What Was in the Water? Toxic Dumping in Toms River

Dan Fagin

Tuesday, 03 Mar 2015 at 7:00 pm – Great Hall, Memorial Union

Dan Fagin is an investigative reporter, prize-winning science journalist, and the author of Toms River: A Story of Science and Salvation, which won the 2014 Pulitzer for General Nonfiction and the National Academies Science Book Award. Fagin weaves together science and statistical analysis with investigative reporting to tell this community's story of industrial pollution, its subsequent cancer epidemic, and a decades-long fight for answers. Dan Fagin is a professor of journalism at New York University and director of the graduate program in Science, Health and Environmental Reporting. He is also the author of Toxic Deception: How the Chemical Industry Manipulates Science, Bends the Law and Endangers Your HealthPart of the Creative Writing Program's Environmental Imagination Series

The Future of Food

Vandana Shiva

Wednesday, 11 Mar 2015 at 8:00 pm – Great Hall, Memorial Union

Vandana Shiva is a philosopher and environmental activist who promotes ecological justice and biodiversity. She is the founder of the Navdanya Research Foundation for Science, Technology, and Ecology, which works with local farming communities to promote fair trade and agroecological farming practices. Vandana Shiva is the author of numerous books, including Soil Not Oil: Environmental Justice in an Age of Climate Crisis; Stolen Harvest: The Hijacking of the Global Food Supply; Water Wars: Privatization, Pollution, and Profit; and Staying Alive: Women, Ecology, and Development. Her honors and awards include the 1993 Right Livelihood Award (Alternative Nobel Prize) and the 2010 Sydney Peace Prize.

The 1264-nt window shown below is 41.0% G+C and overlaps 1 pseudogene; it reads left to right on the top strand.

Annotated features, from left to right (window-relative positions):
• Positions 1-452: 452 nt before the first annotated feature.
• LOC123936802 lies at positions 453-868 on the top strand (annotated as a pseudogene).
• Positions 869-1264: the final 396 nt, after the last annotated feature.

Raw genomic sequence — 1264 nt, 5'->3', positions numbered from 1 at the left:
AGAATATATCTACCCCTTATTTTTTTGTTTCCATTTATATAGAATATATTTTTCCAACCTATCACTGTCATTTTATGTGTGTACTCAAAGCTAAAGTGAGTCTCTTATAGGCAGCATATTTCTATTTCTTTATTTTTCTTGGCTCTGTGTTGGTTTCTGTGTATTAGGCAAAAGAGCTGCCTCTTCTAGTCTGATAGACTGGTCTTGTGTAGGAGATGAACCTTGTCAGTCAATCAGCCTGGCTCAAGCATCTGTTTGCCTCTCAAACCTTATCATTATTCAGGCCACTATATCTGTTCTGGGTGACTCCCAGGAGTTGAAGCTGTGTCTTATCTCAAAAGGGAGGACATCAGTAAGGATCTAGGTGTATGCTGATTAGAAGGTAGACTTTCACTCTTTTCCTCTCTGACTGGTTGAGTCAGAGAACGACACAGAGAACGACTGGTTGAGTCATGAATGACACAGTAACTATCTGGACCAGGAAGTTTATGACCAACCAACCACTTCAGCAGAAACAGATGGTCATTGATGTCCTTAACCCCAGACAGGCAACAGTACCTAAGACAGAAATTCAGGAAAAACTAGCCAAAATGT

Eating Wildly: Foraging for Live, Love and the Perfect Meal

Ava Chin

Monday, 06 Apr 2015 at 7:00 pm – Great Hall, Memorial Union

Ava Chin, a native of Queens, is the author of Eating Wildly, a memoir about foraging for food in New York City. The book catalogs the variety of edible and medicinal plants she discovers in urban parks and backyards and includes recipes and culinary information. It's also a story of self-discovery and self-reliance. Chin is an associate professor of creative nonfiction and journalism at CUNY and writes as the "Urban Forager" for the New York Times. She is a former slam poet and is the editor of the nonfiction essay collection Split: Stories From a Generation Raised on Divorce.

Beyond Farm–to–Table: The Future of Food

Dan Barber

Wednesday, 08 Apr 2015 at 7:00 pm – Sun Room, Memorial Union

Dan Barber is the author of The Third Plate: Field Notes on the Future of Food and the award-winning chef of Blue Hill, a restaurant with locations in Manhattan’s West Village and at the Stone Barns Center for Food & Agriculture, a nonprofit farm and education center. He will discuss why we need to radically transform our approach to cooking for the sake of our food, our health, and the future of the land, and how we can move beyond "farm-to-table." Barber's opinions on food and agricultural policy have appeared in the New York Times and other publications. He has been honored with multiple James Beard awards, including the country's top chef award, and was named one of TIME Magazine's 100 most influential people in 2009. Shivvers Memorial Lecture

The Politics of Global Food Security

Philip McMichael

Tuesday, 14 Apr 2015 at 7:00 pm – South Ballroom, Memorial Union

Philip McMichael is Professor and Chair of Development Sociology at Cornell University, where he studies how the politics of global energy, financial and climate crises are affecting food systems and food sovereignty. He is the author of several books, including Development and Social Change: A Global Perspective, now in its fifth edition. McMichael, who grew up in Australia, has held academic positions at SUNY-Binghamton, Swathmore College, and the University of Georgia and has worked with such groups as the UN Food and Agriculture Organization, the UN Research Institute for Social Development, the Institute for Agriculture and Trade Policy, and the peasant coalition La Vía Campesina.